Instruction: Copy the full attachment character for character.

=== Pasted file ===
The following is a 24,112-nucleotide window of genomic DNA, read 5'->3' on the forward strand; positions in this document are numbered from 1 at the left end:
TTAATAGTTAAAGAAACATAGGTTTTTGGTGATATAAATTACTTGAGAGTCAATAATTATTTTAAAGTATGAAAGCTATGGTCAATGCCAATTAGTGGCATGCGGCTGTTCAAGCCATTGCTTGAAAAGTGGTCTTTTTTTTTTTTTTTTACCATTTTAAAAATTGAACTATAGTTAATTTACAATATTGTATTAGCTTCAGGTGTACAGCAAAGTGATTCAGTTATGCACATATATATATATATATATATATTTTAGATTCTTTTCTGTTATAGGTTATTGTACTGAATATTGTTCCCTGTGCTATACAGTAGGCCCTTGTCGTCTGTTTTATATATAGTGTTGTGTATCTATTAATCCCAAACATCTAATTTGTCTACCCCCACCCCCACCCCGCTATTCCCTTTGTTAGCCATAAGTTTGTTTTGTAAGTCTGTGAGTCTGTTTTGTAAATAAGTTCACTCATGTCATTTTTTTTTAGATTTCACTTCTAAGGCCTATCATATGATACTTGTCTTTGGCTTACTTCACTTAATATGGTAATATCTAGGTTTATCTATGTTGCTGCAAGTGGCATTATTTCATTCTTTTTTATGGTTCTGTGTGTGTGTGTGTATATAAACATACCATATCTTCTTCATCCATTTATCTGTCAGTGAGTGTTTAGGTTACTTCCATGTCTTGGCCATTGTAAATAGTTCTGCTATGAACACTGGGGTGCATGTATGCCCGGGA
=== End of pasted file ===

The following is a 24,112-nucleotide window of genomic DNA, read 5'->3' on the forward strand; positions in this document are numbered from 1 at the left end:
TTAATAGTTAAAGAAACATAGGTTTTTGGTGATATAAATTACTTGAGAGTCAATAATTATTTTAAAGTATGAAAGCTATGGTCAATGCCAATTAGTGGCATGCGGCTGTTCAAGCCATTGCTTGAAAAGTGGTCTTTTTTTTTTTTTTTTACCATTTTAAAAATTGAACTATAGTTAATTTACAATATTGTATTAGCTTCAGGTGTACAGCAAAGTGATTCAGTTATGCACATATATATATATATATATATATTTTAGATTCTTTTCTGTTATAGGTTATTGTACTGAATATTGTTCCCTGTGCTATACAGTAGGCCCTTGTCGTCTGTTTTATATATAGTGTTGTGTATCTATTAATCCCAAACATCTAATTTGTCTACCCCCACCCCCACCCCGCTATTCCCTTTGTTAGCCATAAGTTTGTTTTGTAAGTCTGTGAGTCTGTTTTGTAAATAAGTTCACTCATGTCATTTTTTTTTAGATTTCACTTCTAAGGCCTATCATATGATACTTGTCTTTGGCTTACTTCACTTAATATGGTAATATCTAGGTTTATCTATGTTGCTGCAAGTGGCATTATTTCATTCTTTTTTATGGTTCTGTGTGTGTGTGTGTATATAAACATACCATATCTTCTTCATCCATTTATCTGTCAGTGAGTGTTTAGGTTACTTCCATGTCTTGGCCATTGTAAATAGTTCTGCTATGAACACTGGGGTGCATGTATGCCCGGGA